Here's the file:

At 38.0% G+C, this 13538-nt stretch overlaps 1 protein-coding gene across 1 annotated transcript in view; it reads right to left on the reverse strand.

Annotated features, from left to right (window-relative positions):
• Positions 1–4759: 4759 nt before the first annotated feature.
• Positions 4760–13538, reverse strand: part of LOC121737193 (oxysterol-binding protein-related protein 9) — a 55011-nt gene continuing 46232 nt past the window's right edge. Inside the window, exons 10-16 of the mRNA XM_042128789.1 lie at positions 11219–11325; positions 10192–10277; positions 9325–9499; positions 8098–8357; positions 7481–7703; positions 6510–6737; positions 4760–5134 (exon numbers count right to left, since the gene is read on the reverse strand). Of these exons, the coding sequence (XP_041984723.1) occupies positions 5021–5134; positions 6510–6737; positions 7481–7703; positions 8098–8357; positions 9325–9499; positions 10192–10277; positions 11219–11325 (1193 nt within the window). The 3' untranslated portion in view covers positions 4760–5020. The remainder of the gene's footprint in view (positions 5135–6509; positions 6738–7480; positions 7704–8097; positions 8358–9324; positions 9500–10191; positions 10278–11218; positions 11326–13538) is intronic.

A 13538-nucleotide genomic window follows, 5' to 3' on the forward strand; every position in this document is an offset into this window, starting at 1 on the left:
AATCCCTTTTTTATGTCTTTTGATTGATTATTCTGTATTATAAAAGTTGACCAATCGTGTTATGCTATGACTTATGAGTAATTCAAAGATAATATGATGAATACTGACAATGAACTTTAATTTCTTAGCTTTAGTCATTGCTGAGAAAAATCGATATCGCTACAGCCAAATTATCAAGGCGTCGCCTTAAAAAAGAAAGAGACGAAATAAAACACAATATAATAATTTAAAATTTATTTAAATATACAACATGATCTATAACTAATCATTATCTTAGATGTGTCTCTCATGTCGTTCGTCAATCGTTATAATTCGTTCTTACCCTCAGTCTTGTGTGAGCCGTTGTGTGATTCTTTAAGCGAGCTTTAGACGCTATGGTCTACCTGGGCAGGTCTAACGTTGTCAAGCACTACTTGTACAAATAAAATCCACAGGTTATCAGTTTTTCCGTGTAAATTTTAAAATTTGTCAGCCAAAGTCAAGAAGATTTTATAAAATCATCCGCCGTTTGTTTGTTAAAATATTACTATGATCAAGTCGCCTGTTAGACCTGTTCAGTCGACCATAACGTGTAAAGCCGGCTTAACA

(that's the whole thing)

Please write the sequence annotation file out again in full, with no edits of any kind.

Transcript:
At 38.0% G+C, this 13538-nt stretch overlaps 1 protein-coding gene across 1 annotated transcript in view; it reads right to left on the reverse strand.

Annotated features, from left to right (window-relative positions):
• Positions 1–4759: 4759 nt before the first annotated feature.
• Positions 4760–13538, reverse strand: part of LOC121737193 (oxysterol-binding protein-related protein 9) — a 55011-nt gene continuing 46232 nt past the window's right edge. Inside the window, exons 10-16 of the mRNA XM_042128789.1 lie at positions 11219–11325; positions 10192–10277; positions 9325–9499; positions 8098–8357; positions 7481–7703; positions 6510–6737; positions 4760–5134 (exon numbers count right to left, since the gene is read on the reverse strand). Of these exons, the coding sequence (XP_041984723.1) occupies positions 5021–5134; positions 6510–6737; positions 7481–7703; positions 8098–8357; positions 9325–9499; positions 10192–10277; positions 11219–11325 (1193 nt within the window). The 3' untranslated portion in view covers positions 4760–5020. The remainder of the gene's footprint in view (positions 5135–6509; positions 6738–7480; positions 7704–8097; positions 8358–9324; positions 9500–10191; positions 10278–11218; positions 11326–13538) is intronic.

A 13538-nucleotide genomic window follows, 5' to 3' on the forward strand; every position in this document is an offset into this window, starting at 1 on the left:
AATCCCTTTTTTATGTCTTTTGATTGATTATTCTGTATTATAAAAGTTGACCAATCGTGTTATGCTATGACTTATGAGTAATTCAAAGATAATATGATGAATACTGACAATGAACTTTAATTTCTTAGCTTTAGTCATTGCTGAGAAAAATCGATATCGCTACAGCCAAATTATCAAGGCGTCGCCTTAAAAAAGAAAGAGACGAAATAAAACACAATATAATAATTTAAAATTTATTTAAATATACAACATGATCTATAACTAATCATTATCTTAGATGTGTCTCTCATGTCGTTCGTCAATCGTTATAATTCGTTCTTACCCTCAGTCTTGTGTGAGCCGTTGTGTGATTCTTTAAGCGAGCTTTAGACGCTATGGTCTACCTGGGCAGGTCTAACGTTGTCAAGCACTACTTGTACAAATAAAATCCACAGGTTATCAGTTTTTCCGTGTAAATTTTAAAATTTGTCAGCCAAAGTCAAGAAGATTTTATAAAATCATCCGCCGTTTGTTTGTTAAAATATTACTATGATCAAGTCGCCTGTTAGACCTGTTCAGTCGACCATAACGTGTAAAGCCGGCTTAACA